Mahalak drafted by NHL’s CarolinaWritten by Jason Mack | | firstname.lastname@example.org
Self-doubt began to creep in during the third hour, but it all washed away when Matt Mahalak heard his name called. The 18-year-old Monroe, Mich., native was selected by the Carolina Hurricanes June 25 in the sixth round of the 2011 NHL Draft.
“It’s one step closer to living out my dream,” he said. “It’s really an indescribable feeling. It’s an honor and a privilege. There are so many different emotions you feel. You’re excited and nervous, but you know you still have a lot of hard work to do, so you don’t want to be too excited.”
Mahalak went 8-8-4 this season with a .908 save percentage and 3.07 goals against average for the Plymouth Whalers of the Ontario Hockey League. He was one of only eight goalies invited to participate in the NHL draft combine and was the 11th goalie drafted.
With several goalies ranked ahead of him falling farther than expected, Mahalak began to worry he might not get drafted.
“The only rough part was the long wait from the second round all the way until the sixth round on Saturday,” Mahalak said. “There were not a lot of goalies being drafted. The guys ranked ahead of me weren’t going. It made me very nervous. It made it that much sweeter when my name did get called, because I was so worried it wasn’t going to happen.”
As Mahalak began to think he might not get drafted, he almost missed hearing his name called.
“Right before the pick, I was getting ready to turn around and talk,” Mahalak said. “I don’t even remember what I was going to say. As soon as I turned around, my brother was grabbing my arm and making me stand up because my name had just gotten called. It was kind of a weird moment. As soon as I stood up and realized he wasn’t joking, I hugged all of my family. It took me almost five minutes to get through the hugs.”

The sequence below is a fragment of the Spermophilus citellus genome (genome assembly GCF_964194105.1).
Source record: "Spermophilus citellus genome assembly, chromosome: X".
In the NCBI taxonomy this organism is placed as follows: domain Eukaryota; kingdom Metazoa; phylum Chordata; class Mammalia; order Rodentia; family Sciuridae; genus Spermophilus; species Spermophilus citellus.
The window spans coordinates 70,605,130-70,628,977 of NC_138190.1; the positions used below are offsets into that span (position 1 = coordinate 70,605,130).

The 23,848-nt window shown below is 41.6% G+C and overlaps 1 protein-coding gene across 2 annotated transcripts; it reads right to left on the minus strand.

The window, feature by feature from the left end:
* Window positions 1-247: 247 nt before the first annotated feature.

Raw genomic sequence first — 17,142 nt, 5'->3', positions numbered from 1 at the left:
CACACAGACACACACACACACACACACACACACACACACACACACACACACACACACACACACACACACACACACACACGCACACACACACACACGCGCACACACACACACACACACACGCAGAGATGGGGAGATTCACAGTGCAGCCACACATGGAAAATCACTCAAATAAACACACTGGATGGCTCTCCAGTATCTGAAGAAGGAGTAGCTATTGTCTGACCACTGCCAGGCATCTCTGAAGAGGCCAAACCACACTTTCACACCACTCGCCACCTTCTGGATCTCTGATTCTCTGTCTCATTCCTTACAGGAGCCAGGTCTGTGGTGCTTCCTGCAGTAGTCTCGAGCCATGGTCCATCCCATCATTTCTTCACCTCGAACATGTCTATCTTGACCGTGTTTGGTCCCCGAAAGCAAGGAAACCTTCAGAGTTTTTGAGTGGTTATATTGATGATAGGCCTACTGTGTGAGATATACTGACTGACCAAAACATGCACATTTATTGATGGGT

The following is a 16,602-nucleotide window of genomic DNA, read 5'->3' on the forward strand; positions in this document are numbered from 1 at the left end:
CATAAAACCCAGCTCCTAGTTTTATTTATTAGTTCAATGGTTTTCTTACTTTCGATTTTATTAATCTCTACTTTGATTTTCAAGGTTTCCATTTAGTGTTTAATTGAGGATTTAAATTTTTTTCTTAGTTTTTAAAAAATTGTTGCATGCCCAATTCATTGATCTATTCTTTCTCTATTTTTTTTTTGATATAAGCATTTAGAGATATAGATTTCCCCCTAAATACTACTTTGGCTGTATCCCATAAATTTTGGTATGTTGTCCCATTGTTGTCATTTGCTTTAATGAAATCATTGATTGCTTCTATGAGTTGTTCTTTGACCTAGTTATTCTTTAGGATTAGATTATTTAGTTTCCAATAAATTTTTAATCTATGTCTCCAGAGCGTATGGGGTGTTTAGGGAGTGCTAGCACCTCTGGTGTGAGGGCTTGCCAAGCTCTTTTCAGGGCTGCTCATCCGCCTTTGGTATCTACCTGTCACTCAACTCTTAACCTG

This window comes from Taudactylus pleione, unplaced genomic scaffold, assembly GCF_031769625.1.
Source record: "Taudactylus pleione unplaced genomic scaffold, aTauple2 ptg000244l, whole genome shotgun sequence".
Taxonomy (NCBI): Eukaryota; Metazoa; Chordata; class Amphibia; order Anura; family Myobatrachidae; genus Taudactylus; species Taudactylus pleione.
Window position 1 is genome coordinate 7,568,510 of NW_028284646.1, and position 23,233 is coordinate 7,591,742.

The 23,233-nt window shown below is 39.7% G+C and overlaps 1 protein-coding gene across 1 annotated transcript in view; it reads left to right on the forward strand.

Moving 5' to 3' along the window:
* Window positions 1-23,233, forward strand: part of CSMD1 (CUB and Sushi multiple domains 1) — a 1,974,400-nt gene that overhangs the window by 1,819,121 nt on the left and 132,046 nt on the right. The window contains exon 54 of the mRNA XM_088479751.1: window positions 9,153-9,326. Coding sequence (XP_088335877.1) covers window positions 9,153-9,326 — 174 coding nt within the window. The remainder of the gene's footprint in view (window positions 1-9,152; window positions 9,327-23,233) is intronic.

Attending the draft in St. Paul, Minn., was a nerve-racking experience, but Mahalak said he managed to enjoy himself.
“I had a phenomenal time, because I have family from Minneapolis,” he said. “Thursday night I stayed at my grandma’s house. I had around 25 family members there at the moment I got drafted. It was really cool to be able to share all this with my family.”
His family knew to pay attention when the Hurricanes were at the podium because Carolina owner Peter Karmanos owns the Plymouth Whalers. The team has a history of drafting Plymouth players, including backup goaltender Justin Peters. The youth hockey team Mahalak played for is also owned by Karmanos.
After celebrating with his family, Mahalak headed to the podium and was handed a Carolina jersey and hat for a photo opportunity. He then met Carolina’s general manager, scouts, head coach Paul Maurice and former player Ron Francis.
“He’s a guy I used to watch on TV, and now I’m shaking his hand and he’s telling me congratulations,” Mahalak said. “It was really a cool experience.”
Mahalak talked with Maurice again in the Hurricanes suite and discussed the summer schedule, including a weeklong camp and a prospect tournament. They also talked about Carolina goalie coach Tom Barrasso.
“He’s had a lot of success with Cam Ward,” Mahalak said. “Coach Maurice gave me a few pointers about how Tom likes to coach. It was very interesting hearing the head coach’s perspective of the goalie coach. He had such a successful career. I’m excited to meet him, work with him and learn as much as I can from him.”
Ward is one of several young goaltenders Mahalak has kept an eye on, including Steve Mason, Marc-Andre Fleury and Carey Price.
“I’ve followed all the guys who have been junior players like myself and made it big,” he said. “They did it, and I can do it, too. They’ve given me inspiration.”
Mahalak hopes to work with Barrasso on evolving beyond his butterfly style into more of a hybrid goaltender.
“Butterfly is a big part of the game, but it’s not the only part,” he said. “You still need to be very active. My positioning is very sound. If I can find the balance between solid positioning and being active, that can lead to a lot of good things.”
Mahalak is returning to the Whalers for another season while he attempts to earn an NHL contract.
“Just being drafted isn’t a guarantee,” he said. “My focus right now is to play as well as possible for the Whalers and win a lot of games for them. Come next summer, we’ll be able to reevaluate where I stand with the Hurricanes.”
He will again compete for playing time with Scott Wedgewood, who was selected by the New Jersey Devils in the third round of the draft last year.
“I’m going to be able to be much more competitive this season as far as battling for the starting job,” Mahalak said. “I hope to play in many more games than I got in this season. We’ll have to see how that plays out.”